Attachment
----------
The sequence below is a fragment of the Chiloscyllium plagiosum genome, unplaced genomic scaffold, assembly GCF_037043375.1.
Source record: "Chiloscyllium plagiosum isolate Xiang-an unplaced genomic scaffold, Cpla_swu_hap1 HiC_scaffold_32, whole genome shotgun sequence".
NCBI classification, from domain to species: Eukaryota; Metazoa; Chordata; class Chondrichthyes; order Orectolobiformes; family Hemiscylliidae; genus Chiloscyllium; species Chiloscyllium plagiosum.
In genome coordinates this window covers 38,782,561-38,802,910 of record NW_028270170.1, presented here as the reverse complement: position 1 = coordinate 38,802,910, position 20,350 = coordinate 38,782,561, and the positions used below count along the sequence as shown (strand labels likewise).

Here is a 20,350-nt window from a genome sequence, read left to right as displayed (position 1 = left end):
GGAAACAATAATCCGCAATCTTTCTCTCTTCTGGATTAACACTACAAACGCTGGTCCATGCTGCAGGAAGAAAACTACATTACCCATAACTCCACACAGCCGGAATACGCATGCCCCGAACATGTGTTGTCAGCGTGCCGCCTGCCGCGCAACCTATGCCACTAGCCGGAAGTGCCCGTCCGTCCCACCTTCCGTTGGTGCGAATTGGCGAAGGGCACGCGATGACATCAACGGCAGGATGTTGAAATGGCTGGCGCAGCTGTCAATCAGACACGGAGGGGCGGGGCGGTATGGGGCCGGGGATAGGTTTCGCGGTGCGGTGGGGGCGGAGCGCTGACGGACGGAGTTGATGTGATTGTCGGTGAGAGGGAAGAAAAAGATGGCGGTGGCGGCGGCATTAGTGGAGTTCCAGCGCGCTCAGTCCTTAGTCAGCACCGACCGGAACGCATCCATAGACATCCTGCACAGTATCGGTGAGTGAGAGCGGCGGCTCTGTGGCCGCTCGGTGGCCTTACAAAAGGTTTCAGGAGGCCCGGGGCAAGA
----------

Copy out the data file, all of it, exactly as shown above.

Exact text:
The sequence below is a fragment of the Chiloscyllium plagiosum genome, unplaced genomic scaffold, assembly GCF_037043375.1.
Source record: "Chiloscyllium plagiosum isolate Xiang-an unplaced genomic scaffold, Cpla_swu_hap1 HiC_scaffold_32, whole genome shotgun sequence".
NCBI classification, from domain to species: Eukaryota; Metazoa; Chordata; class Chondrichthyes; order Orectolobiformes; family Hemiscylliidae; genus Chiloscyllium; species Chiloscyllium plagiosum.
In genome coordinates this window covers 38,782,561-38,802,910 of record NW_028270170.1, presented here as the reverse complement: position 1 = coordinate 38,802,910, position 20,350 = coordinate 38,782,561, and the positions used below count along the sequence as shown (strand labels likewise).

Here is a 20,350-nt window from a genome sequence, read left to right as displayed (position 1 = left end):
GGAAACAATAATCCGCAATCTTTCTCTCTTCTGGATTAACACTACAAACGCTGGTCCATGCTGCAGGAAGAAAACTACATTACCCATAACTCCACACAGCCGGAATACGCATGCCCCGAACATGTGTTGTCAGCGTGCCGCCTGCCGCGCAACCTATGCCACTAGCCGGAAGTGCCCGTCCGTCCCACCTTCCGTTGGTGCGAATTGGCGAAGGGCACGCGATGACATCAACGGCAGGATGTTGAAATGGCTGGCGCAGCTGTCAATCAGACACGGAGGGGCGGGGCGGTATGGGGCCGGGGATAGGTTTCGCGGTGCGGTGGGGGCGGAGCGCTGACGGACGGAGTTGATGTGATTGTCGGTGAGAGGGAAGAAAAAGATGGCGGTGGCGGCGGCATTAGTGGAGTTCCAGCGCGCTCAGTCCTTAGTCAGCACCGACCGGAACGCATCCATAGACATCCTGCACAGTATCGGTGAGTGAGAGCGGCGGCTCTGTGGCCGCTCGGTGGCCTTACAAAAGGTTTCAGGAGGCCCGGGGCAAGA